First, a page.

The low down on English Setters

The English Setter dog breed was named for its practice of “setting,” or crouching low, when it found birds so the hunter could throw his net over them. After the development of the gun, the dog was developed so he would stand in the more traditional Pointer style. The English Setter is still used as a hunting dog today as well as a family companion.

Known as “the moderate setter,” the graceful English Setter’s love of people and easygoing nature can make him a super friend for an active family as well as a fine hunting dog. He’s not as rollicking as the Irish setter nor as standoffish toward strangers as the Gordon Setter. Gentle, kind, and affectionate, he’s devoted to his family, sociable with strangers, and gets along just fine with kids.

While he isn’t precise enough to achieve the highest scores in obedience competition, he is moderately easy to train. The English Setter is a good watchdog and will bark to alert his people that someone is approaching the house. Once he’s introduced to guests, however, he happily accepts their presence. All these qualities make him a good choice for a first-time dog owner who appreciates this breed’s beauty and sweetness and can provide him with the exercise he needs.

English Setters are quiet indoors, but outside they love to run and play with other dogs and people. A daily run, off-leash play in a fenced area, or an energetic hike through a nearby park or wilderness area will be just this English breed’s cup of tea.

While he’s generally mild mannered and sensitive, the English Setter can be a little willful. Counter that tendency with kind but firm training from early puppyhood, and set boundaries so he knows exactly what you expect.

Avoid harsh training techniques. A spoonful of sugar — in the form of praise or a treat when he does what you like — will work much better than an angry voice. His tendency toward independent decision making — he’s been bred for centuries to work at a distance from the hunter — means you must find interesting ways to hold his attention and teach him what you want him to know.

Because they’re so athletic, English Setters excel at activities such as agility and rally obedience. They can also make super therapy dogs with their easygoing disposition and love of people. Birders may like him, too. When he sees birds, he stands still and leans forward intently, sets, or points, one paw raised in the air.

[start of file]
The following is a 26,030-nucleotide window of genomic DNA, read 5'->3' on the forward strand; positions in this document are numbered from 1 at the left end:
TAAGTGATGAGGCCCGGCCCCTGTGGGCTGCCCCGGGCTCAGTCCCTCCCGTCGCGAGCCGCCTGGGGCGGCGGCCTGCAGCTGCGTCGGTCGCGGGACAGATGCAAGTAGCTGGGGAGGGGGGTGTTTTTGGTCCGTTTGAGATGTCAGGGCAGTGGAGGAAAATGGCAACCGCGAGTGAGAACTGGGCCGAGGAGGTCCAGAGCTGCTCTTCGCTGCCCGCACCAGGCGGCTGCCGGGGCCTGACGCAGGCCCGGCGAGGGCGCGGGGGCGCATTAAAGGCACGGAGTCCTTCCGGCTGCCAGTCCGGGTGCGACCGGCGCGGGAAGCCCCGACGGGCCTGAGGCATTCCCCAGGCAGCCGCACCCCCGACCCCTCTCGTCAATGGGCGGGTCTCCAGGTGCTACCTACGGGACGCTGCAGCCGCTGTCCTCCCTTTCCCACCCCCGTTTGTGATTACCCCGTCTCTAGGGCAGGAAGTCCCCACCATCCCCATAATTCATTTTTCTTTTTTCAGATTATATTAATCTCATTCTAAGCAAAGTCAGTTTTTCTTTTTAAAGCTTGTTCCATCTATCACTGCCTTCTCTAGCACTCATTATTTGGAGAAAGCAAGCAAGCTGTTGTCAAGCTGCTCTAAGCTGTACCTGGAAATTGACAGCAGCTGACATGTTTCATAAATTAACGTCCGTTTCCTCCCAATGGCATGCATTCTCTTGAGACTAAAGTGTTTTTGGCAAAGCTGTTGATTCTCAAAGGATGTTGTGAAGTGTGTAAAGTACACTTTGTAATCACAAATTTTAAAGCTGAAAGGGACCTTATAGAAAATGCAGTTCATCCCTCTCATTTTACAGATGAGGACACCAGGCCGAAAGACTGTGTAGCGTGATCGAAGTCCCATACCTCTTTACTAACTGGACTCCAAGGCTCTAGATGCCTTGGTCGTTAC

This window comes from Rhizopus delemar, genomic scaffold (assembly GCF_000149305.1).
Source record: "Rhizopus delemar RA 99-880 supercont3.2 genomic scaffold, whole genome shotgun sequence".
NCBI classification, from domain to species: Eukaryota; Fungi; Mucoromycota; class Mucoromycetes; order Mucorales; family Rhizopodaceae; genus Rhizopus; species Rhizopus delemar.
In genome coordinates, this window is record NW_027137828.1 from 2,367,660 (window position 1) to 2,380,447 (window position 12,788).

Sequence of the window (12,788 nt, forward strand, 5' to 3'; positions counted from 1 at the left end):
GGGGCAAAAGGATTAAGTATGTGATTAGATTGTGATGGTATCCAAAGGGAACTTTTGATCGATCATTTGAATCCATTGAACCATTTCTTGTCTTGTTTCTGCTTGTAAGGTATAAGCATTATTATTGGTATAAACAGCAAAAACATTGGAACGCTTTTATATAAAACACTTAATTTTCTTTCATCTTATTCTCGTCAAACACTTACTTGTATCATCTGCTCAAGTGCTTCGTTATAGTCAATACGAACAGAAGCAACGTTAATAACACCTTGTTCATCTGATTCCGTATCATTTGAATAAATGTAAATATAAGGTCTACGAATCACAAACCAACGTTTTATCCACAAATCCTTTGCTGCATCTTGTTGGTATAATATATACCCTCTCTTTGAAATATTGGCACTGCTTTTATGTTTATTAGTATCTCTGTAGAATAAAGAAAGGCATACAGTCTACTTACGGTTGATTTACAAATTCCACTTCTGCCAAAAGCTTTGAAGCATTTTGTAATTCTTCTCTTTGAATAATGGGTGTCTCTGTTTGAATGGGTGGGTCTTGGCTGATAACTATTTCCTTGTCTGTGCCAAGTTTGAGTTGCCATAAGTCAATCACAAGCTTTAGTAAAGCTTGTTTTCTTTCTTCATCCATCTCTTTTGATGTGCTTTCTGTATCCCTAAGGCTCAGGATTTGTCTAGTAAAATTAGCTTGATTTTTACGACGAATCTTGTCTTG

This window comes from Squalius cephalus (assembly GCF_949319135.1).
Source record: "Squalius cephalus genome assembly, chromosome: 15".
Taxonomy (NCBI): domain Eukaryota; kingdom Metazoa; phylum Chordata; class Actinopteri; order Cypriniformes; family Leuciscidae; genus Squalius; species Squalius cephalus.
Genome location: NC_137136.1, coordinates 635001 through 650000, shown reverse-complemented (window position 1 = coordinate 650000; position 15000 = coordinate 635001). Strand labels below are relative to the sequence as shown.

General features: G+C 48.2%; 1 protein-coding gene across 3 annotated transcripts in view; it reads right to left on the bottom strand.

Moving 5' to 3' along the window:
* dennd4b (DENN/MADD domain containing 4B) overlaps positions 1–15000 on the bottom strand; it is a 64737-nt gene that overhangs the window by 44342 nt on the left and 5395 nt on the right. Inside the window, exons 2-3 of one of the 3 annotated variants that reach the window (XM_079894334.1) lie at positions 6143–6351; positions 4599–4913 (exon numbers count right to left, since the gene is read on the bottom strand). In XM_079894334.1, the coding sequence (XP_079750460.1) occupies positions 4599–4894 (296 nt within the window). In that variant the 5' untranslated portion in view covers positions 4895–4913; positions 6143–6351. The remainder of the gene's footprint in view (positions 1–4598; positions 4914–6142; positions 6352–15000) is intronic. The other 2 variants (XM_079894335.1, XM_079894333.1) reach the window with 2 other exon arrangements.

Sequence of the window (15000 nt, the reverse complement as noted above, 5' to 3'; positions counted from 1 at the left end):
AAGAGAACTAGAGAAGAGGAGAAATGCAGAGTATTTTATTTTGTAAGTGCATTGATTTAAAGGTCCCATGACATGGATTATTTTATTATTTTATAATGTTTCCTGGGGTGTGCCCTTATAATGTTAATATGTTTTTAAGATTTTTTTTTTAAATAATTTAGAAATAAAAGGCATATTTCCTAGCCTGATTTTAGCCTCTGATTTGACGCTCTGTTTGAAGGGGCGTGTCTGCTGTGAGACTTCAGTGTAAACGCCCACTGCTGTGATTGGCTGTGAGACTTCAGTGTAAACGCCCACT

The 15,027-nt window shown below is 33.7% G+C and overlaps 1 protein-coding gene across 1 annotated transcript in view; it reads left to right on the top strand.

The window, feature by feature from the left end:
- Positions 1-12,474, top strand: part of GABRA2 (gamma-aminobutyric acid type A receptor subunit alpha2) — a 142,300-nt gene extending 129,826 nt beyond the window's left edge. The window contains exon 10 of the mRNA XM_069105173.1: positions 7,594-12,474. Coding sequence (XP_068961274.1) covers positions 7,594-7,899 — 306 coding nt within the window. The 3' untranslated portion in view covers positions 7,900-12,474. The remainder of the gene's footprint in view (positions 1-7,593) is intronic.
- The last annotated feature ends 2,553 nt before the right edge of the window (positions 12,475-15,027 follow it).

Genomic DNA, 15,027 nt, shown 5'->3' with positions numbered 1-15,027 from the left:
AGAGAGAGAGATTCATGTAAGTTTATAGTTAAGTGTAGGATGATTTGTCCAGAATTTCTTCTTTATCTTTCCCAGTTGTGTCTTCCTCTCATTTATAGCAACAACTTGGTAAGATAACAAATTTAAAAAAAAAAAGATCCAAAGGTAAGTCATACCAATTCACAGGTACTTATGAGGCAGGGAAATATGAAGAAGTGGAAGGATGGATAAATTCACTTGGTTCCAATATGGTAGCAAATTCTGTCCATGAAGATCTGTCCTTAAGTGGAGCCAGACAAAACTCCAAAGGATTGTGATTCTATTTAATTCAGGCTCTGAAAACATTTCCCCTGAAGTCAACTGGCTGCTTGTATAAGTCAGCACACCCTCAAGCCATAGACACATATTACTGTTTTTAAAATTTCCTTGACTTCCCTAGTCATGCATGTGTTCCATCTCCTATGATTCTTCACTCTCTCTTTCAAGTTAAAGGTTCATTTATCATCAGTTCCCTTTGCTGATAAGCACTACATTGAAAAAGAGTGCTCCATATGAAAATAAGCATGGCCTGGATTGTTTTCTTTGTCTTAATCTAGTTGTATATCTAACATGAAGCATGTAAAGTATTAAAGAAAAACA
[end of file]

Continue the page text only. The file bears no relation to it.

Of course, hunting comes naturally to most English Setters, and they make an excellent choice for the hobby hunter or for someone who may want to compete in hunt tests or field trials. If you are interested in hunting with your English Setter, look for a breeder who breeds his dogs for their hunting skills and has proven hunting instincts in his lines, which will assure that you have better success.

Like many sporting dogs, the English Setter is divided into two types. Those bred for the field have less feathering — long fringes of hair, usually on the legs, belly, and tail — and their coat is not as abundant. They are somewhat smaller than English Setters bred for the show ring. You may hear them called Llewellin or Llewellin-type English Setters after the British gentleman who most influenced their development. They are said to have more instinct for hunting than the show lines of English Setters, known as Laverack or Laverack-type English Setters. Edward Laverack was the first recorded breeder of English Setters. His dogs Ponto and Old Moll, acquired in 1825, were the foundation of the breed.

If you want a beautiful, mellow dog with the potential to become your partner in all sorts of activities as well as a beloved family member, the English Setter is one to consider. His lovable disposition and lively spirit will inspire your devotion.

History

Setters as a type of hunting dog were known in England as long as 400 years ago. They were probably a cross of several types of hunting dogs, including pointers and spaniels. The modern English Setter was developed in the 19th century by Englishman Edward Laverack and Welshman R.L. Purcell Llewellin.

Laverack purchased his first two dogs, Ponto and Old Moll, from Rev. A. Harrison in 1825, and they became the foundation of the breed. Laverack concentrated on developing a Setter that was gentle and companionable. He probably added Pointer and Irish Setter to his lines and produced dogs that did well in the show ring but poorly in field trials.

Llewellin started with Laverack-type dogs but worked to improve their performance in the field. He crossed them with Gordon Setters and other breeds to improve their scenting ability and speed.

Both types of English Setters came to America in the late 1800s. Laverack’s line became the foundation for the show setters of today and Llewellin’s line for the field dogs.

Setters today have a unique appearance, with their sculpted heads, athletic bodies, and long feathery tails. The show dogs tend to be a bit larger than the field dogs. They have a more luxurious coat and differ slightly in coat pattern.

Patches of colour are often seen in field English Setters, but they aren’t desirable for show dogs. Of course, they don’t make a bit of difference if your English Setter is a family companion. The show dogs are capable of hunting, but the field dogs tend to have a keener nose and greater speed.

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